Kitchen fork and Rangoli cake-cutter
Typically German? Typically Indian? Or: how can a transcultural dialogue be presented by means of a designed object? This question was explored by Laura Bernhardt and Daniel Juric together with Indian design students in their workshop beyond borders, first held during the ifa exhibition new olds in Pune.
Report by Laura Bernhardt and Daniel Juric
Today’s world is defined by global interconnections and mobility, entailing constant exchange with other countries, multinational partners and ever new themes and issues. The borders of unified cultures and cultural areas are breaking open, and traditional ideas are confronted with multicultural influences from all over the world. These cultural interconnections lead to a cultural mix and pave the way with a great diversity of new ways of life in a transcultural society.
When different cultures and ways of life meet then this always offers the potential for intense and meaningful cultural dialogue. Particularly rituals of everyday life and their appertaining objects provide opportunities to link up with other cultures. This communication is important for the development of designed objects. They can create both intercontinental connections between people from different cultures and also between the present and the past. In this, a precise and critical look at traditional, clichéd, and stereotypical forms of behaviour in everyday situations and at everyday objects can be highly rewarding.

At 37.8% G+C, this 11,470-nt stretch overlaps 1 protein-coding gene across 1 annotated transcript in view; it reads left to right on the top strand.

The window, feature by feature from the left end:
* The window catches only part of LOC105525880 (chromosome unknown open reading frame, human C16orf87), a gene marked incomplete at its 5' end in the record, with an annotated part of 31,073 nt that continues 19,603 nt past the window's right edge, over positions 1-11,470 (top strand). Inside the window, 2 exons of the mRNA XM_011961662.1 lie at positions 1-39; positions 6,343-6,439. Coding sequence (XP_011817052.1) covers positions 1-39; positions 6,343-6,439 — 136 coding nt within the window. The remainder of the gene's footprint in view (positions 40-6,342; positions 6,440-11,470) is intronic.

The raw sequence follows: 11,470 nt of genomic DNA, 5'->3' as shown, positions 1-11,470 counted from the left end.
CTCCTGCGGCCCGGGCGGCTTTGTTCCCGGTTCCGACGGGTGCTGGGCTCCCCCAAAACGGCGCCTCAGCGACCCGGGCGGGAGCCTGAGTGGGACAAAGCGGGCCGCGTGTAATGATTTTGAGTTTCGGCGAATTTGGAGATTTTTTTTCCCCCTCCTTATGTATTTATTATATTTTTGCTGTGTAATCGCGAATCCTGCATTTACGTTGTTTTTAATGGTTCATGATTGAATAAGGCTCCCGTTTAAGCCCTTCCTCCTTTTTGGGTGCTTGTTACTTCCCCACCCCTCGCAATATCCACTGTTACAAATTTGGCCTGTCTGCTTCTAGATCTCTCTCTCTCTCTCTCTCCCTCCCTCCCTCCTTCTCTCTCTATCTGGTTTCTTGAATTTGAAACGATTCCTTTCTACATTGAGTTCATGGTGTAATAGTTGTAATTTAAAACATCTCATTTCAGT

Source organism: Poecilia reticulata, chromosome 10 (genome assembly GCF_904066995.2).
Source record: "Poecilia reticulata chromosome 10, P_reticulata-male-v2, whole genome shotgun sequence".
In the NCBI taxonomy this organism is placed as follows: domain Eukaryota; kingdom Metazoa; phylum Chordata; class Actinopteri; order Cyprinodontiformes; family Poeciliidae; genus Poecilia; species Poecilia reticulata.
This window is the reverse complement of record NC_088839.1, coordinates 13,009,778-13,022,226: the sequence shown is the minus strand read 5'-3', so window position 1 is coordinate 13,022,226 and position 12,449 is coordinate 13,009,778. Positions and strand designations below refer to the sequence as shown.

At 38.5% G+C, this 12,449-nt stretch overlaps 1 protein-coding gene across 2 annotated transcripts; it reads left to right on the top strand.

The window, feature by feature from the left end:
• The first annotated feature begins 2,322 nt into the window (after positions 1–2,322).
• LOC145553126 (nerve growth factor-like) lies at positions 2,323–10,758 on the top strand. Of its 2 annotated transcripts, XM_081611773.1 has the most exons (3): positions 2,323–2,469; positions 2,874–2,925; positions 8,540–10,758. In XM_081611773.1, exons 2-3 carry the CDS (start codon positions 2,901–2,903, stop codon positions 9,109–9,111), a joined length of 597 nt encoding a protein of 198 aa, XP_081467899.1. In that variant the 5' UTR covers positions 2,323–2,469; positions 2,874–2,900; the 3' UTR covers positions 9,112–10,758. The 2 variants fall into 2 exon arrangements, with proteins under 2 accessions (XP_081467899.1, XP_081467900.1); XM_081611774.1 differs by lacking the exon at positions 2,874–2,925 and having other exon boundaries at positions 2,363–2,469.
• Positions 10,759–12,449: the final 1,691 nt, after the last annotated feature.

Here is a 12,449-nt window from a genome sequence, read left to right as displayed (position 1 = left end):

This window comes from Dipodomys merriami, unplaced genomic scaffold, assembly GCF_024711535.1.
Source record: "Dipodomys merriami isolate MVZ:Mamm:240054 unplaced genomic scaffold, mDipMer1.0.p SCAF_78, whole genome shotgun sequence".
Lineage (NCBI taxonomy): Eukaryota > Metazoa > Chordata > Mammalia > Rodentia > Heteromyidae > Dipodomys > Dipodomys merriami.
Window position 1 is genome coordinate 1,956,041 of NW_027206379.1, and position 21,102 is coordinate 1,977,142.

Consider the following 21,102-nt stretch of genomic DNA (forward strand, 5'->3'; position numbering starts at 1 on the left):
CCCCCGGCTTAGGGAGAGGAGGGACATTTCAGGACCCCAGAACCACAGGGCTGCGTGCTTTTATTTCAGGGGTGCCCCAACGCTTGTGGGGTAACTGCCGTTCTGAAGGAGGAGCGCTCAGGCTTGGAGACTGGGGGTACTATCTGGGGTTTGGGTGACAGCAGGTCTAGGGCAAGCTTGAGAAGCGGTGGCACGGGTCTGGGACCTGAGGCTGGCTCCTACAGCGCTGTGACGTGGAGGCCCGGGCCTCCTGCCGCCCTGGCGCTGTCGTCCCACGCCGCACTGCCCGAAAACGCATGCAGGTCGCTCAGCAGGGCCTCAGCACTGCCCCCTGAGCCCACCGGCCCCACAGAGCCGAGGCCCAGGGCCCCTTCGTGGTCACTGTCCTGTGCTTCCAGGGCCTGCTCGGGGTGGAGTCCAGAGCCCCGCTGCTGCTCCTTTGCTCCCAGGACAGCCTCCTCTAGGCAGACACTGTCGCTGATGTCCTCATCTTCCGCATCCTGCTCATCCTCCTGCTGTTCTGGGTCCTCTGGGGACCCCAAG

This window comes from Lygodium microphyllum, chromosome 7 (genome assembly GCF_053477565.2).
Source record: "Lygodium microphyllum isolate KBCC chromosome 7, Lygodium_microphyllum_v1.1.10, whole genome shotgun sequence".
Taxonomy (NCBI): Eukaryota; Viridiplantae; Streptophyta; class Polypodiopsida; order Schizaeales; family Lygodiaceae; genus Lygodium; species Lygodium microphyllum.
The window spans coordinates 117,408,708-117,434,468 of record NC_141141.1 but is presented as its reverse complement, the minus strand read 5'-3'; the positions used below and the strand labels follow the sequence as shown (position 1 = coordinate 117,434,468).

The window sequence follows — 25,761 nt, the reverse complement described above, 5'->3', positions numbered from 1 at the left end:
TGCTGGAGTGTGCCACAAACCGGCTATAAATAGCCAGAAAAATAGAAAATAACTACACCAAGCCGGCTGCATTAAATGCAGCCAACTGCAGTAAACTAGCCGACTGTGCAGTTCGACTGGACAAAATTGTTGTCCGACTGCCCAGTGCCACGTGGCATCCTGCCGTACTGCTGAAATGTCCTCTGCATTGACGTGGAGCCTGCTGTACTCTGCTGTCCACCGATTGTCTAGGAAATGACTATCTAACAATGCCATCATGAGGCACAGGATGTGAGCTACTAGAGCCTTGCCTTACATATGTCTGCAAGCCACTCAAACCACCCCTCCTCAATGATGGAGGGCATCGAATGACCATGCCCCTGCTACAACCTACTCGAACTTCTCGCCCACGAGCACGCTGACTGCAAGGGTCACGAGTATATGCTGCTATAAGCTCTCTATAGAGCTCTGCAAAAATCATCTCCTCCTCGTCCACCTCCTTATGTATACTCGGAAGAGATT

What is typically German? What is typically Indian? How can transcultural dialogue be promoted by means of a designed object? These are the questions explored by Laura Bernhardt and Daniel Juric in their design workshop beyond borders. This issue was discussed with thirty-one students from the MIT Institute of Design in Pune, and approaches for new concepts and design solutions were discovered in everyday objects. The workshop was held in conjunction with the new olds exhibition that is presently on show at the MIT. Ideas from in many of the works on show there were used to develop comparable ways of looking at cultural exchange in a deliberately concrete and sensual manner.
While most of the objects in the exhibition place old and traditional elements such as form, function and material in a new context, the workshop explores the cultural differences between Germany and India and their characteristic elements and objects. The aim was to create snapshots of exchange between the two cultures.
The first step was to introduce students to aspects of German culture using typically German customs and habits and objects connected with them. Features of these such as function, form, and material were explored. For example, a typical German coffee table setting was analysed, complete with sugar cubes, cake forks, and Black Forest gateau. Then the students were invited to look at their own culture and some of its objects in the same way. Indian themes included the Chudakarana (ritual head shaving), the Vastu shastra (the correct construction and alignment for rooms), Indian games such as Antakshari (a singing game), Gilli Danda (a game of skill), patang (Indian kite flying game) and Rangoli (symbolic Indian floor decorations). The essences of these rituals and games were then combined with each other, for example by linking the material of an Indian object with the function of an German one. In a small final exhibition, about twenty-five ideas were shown. Many of them were functionally tested in a full-scale model. The students and the institute director, Prof. Dhimant Panchal, were fascinated by the diversity of the results of this workshop, and the students are keen to further develop their objects outside of the workshop.